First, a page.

Wednesday, Aug. 10, 2011 | 2 a.m.
A rough economy, with people low on cash and credit, doesn’t necessarily mean that some still aren’t ready to conduct commerce.
Welcome to the real world of “let’s make a deal,” where you might not find someone willing to trade a chicken for health care but where other services are apparently up for grabs.
The ads in the Craigslist barter section read like a supermarket bulletin board, ranging from the broad, “Plumber recently laid off … will work for cash, will take partial trades+cash, or trade my service for yours?” to the specific, “Tile guys to trade labor for window tint/bodywork.”
The plumber, who would only identify himself as Mig, said he began bartering after losing his job. In exchange for plumbing work, Mig said he has received couches, DVD players, a computer and tools. “I’ve traded for pretty much everything,” he said.
One craftsman made it clear what he could do, but not so clear what he would want in exchange: “STUCCO &BLOCK: ‘small repairs only,’ trade for ? email what u need done w/pic if possible.”
Whatever the deal and whatever the words, the philosophy is the same: Why spend money on home improvements when you can barter your plumbing skills or dental services for something you really need and don’t want to pay for, like getting your sprinklers fixed when they suddenly spring a leak.
Craigslist spokeswoman Susan MacTavish Best said the barter section of Craigslist has seen "massive growth over the past five years. We've seen users trade everything from cars and baseball tickets to services such as gardening or painting."
"Our users are very creative and during lousy economic times, the barter section has become especially popular as the community looks for ways to spend less money while still meeting their day-to-day needs," she said.
When Glen Uslan, owner of Summerlin Upholstery Works, posted his ad on Craigslist, it wasn’t because his business was down and he was trying to save a buck on his home remodel. In fact, he said, it was because his business was doing well and he didn’t need the cash, and decided to see if anyone needed something upholstered in exchange for something he might want.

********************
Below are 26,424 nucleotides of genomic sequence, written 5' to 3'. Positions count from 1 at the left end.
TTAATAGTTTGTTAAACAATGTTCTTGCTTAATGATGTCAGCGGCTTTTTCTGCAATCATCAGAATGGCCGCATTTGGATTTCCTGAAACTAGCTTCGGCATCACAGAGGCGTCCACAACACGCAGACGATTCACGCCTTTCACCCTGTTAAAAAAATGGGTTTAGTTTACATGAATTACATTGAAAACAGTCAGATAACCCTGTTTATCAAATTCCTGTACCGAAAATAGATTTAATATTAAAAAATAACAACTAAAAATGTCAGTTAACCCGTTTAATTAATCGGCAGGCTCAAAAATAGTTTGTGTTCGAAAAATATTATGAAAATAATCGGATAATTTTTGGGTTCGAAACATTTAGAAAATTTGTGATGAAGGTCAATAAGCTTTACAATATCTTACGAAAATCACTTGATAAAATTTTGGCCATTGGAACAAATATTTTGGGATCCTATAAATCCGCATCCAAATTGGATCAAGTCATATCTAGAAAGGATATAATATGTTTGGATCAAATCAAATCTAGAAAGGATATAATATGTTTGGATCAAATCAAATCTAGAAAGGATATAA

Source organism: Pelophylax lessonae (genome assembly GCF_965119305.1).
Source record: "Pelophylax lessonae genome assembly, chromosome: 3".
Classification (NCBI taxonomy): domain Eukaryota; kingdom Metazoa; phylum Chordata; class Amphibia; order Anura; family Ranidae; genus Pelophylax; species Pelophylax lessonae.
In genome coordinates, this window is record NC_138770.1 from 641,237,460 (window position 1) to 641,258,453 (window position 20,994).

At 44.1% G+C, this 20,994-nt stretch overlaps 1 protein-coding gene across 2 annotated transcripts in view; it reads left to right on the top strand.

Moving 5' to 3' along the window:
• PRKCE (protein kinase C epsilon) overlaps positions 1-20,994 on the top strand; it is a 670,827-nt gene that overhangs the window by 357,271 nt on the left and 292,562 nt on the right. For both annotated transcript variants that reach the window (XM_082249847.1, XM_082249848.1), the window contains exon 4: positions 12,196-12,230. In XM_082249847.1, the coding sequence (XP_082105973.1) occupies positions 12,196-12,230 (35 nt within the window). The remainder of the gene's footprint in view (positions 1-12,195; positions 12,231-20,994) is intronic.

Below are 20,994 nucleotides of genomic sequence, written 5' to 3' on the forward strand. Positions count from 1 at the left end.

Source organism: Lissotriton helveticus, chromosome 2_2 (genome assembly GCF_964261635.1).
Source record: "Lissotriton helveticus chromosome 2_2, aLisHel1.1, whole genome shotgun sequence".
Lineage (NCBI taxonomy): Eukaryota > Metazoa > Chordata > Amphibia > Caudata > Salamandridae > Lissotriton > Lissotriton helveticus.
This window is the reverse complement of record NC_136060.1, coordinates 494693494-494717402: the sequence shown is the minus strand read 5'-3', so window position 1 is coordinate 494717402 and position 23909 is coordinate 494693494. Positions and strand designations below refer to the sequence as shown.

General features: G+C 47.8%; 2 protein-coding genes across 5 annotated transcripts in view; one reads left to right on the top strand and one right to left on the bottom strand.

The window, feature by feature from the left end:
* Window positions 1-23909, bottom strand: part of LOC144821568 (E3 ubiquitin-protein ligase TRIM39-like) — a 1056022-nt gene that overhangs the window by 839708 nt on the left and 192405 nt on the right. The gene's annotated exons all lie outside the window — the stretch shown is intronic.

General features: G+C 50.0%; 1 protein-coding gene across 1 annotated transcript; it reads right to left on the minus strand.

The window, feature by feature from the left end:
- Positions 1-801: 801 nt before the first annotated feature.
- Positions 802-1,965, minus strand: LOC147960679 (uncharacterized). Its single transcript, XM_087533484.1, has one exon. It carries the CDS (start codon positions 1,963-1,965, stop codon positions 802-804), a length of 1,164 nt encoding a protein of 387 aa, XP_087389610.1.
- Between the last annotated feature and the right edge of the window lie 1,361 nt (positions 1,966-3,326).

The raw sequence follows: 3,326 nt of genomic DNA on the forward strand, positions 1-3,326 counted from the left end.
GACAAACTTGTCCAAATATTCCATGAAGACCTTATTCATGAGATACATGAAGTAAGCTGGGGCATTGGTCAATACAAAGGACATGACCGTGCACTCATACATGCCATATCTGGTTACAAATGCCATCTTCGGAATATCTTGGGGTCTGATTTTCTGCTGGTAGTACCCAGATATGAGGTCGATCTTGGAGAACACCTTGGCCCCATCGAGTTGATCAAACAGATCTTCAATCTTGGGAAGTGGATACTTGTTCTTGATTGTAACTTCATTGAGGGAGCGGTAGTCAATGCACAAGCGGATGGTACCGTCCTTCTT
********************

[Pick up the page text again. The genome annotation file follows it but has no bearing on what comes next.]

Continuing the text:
He says he got something with this ad — but not what he set out to get:
“Furniture upholstery for ???? I own a local upholstery shop and am willing to barter with people who need work done. I can use any of the following: Landscaping work, automotive painting, carpet cleaning, stucco work, patio cover. I am open to other opportunities. Let me know what you may have and what you need done.”
Several weeks later, Uslan was recovering a stranger’s couch pillows in exchange for a custom-cut piece of glass for a new bar.
He figured his labor was worth $150 and the glass was worth $75, so the customer kicked in another $75 to even the deal.
The glass cutter was satisfied. “It was the first time I had bartered anything,” said Richard Jones, owner of Full Custom Glass in Las Vegas. “It worked out great for both of us because we could give the materials to each other at cost, a much better deal than he would have gotten if we had purchased them from each other.
Which brings us to Luis Cabrera’s insight.
“Bartering comes easy if you know the worth of your product or service and value of the item being offered to you,” said Cabrera, whose ad reads, “Licensed Sprinkler guy willing to barter for ?? All leaks repaired. Valves/timers and more. $45 trip fee pays for a complete system checkup and timer setup. Cash or ??”
The other day he began bartering for housecleaning services in exchange for maintaining someone’s lawn. In the past, he’s bartered for leg massages — he’s a runner — and he’d like to barter for ammunition, fishing gear, grocery store vouchers and movie tickets.
Said Cabrera: “There are a lot of people who have no money, literally nothing, who are bartering. I got an email from a tattoo artist who said he had no money, but might the next week, wanted to know if I needed a tattoo because he needed sprinkler work.”
He passed on the tattoo.
It’s easy to spot the inexperienced barterers, Cabrera says: They don’t understand how to price the value of what they have to barter, and usually claim a value greater than what the product is worth.
Like any other transaction, barter veterans say it’s important to check the other person’s references — because if you’re trading one service for another and you don’t like the outcome, it’s pretty hard to get a refund.
Palchikoff is a freelance writer.